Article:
Tips For Helping Your Child In A Wheelchair Thrive

No child wants to be stuck in a wheelchair while his or her friends are running around. This can be particularly difficult if your child is going to be in a wheelchair permanently. Here are some tips for making sure that your child in a wheelchair is able to thrive and live his or her life to the fullest.

1. Help Your Child Find Heroes

The first thing that you need to do is make sure that your child is able to see people like him or her in the community that he or she thinks are really cool. This helps him or her feel more normal about using a wheelchair and see that he or she can still be awesome despite being confined to one. If your child has a favorite teacher that uses a wheelchair, this is a good place to start. Another place to look for heroes in wheelchairs is to check out sports that are for people in wheelchairs, such as modified basketball. If your child can find someone in a wheelchair to look up to, he or she will accept this limitation easier.

2. Get Your Child Involved

Try to ensure that being in a wheelchair does not significantly cause your child to miss out on any fun activities that your child's friends are participating in. This will help your child feel much more included. If your child does get invited to a birthday party that he or she cannot participate in, such as a bounce house birthday party, consider scheduling some other fun activity at the same time. Talk to the parent of the child that is having the birthday party and see if he or she would allow you to come and bring board games, arts and crafts, or some other activity that your child could participate in that kids could do with him or her in between bouncing.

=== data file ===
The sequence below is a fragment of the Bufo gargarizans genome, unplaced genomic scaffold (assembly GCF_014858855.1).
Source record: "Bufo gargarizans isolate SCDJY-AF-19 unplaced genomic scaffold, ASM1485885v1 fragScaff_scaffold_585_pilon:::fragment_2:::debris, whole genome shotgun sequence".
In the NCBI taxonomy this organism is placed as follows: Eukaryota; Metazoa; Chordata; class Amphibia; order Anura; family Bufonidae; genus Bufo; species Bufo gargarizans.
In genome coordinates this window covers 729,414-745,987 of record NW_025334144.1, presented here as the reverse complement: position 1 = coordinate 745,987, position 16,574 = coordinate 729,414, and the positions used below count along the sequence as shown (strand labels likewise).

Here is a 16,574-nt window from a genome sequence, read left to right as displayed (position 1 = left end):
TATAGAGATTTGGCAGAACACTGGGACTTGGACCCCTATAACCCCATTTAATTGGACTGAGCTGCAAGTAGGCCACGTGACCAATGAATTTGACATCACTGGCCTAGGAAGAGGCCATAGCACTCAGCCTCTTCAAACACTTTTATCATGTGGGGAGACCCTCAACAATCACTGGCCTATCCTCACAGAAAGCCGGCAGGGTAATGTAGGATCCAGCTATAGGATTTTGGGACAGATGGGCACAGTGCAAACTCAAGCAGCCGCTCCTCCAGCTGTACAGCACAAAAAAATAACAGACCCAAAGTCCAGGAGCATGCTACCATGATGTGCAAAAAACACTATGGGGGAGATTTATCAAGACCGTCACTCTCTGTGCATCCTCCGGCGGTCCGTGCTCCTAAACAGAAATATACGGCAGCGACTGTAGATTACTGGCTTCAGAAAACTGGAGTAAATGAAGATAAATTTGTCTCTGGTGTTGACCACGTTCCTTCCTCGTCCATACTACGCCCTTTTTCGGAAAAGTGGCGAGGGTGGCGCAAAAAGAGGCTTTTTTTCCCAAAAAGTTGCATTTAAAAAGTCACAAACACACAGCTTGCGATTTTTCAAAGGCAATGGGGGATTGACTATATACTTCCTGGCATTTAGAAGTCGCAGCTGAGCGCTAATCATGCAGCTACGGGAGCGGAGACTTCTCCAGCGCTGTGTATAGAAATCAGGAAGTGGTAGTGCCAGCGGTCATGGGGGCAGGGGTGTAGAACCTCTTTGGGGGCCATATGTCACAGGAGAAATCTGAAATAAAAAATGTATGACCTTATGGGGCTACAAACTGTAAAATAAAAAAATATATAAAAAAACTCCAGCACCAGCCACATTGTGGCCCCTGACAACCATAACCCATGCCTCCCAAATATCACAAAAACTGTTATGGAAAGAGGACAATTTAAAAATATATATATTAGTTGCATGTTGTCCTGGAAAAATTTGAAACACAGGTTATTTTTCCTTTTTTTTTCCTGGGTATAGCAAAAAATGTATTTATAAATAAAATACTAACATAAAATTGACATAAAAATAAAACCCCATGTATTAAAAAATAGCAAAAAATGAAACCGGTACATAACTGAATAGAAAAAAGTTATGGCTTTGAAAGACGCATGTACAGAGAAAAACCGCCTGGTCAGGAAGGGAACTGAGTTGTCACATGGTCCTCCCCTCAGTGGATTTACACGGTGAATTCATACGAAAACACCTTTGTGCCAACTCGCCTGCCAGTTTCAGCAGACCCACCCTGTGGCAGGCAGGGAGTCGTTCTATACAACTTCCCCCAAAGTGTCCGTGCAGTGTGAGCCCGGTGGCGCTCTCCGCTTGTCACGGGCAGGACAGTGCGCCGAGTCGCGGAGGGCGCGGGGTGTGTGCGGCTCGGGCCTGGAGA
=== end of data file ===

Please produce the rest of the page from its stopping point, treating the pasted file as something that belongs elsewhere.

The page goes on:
3. Let Your Child Make the Wheelchair His or Her Own

Get bells and whistles for the wheelchair. See if your child wants you to run streamers through the spokes of the wheels. All of this will allow your child to feel as though he or she has more control over his or her wheelchair and therefore will be more likely to not feel as bad about it.

For more information, talk to a company that specializes in wheelchairs. They might have other ideas for customizing the chair to help your child feel more comfortable.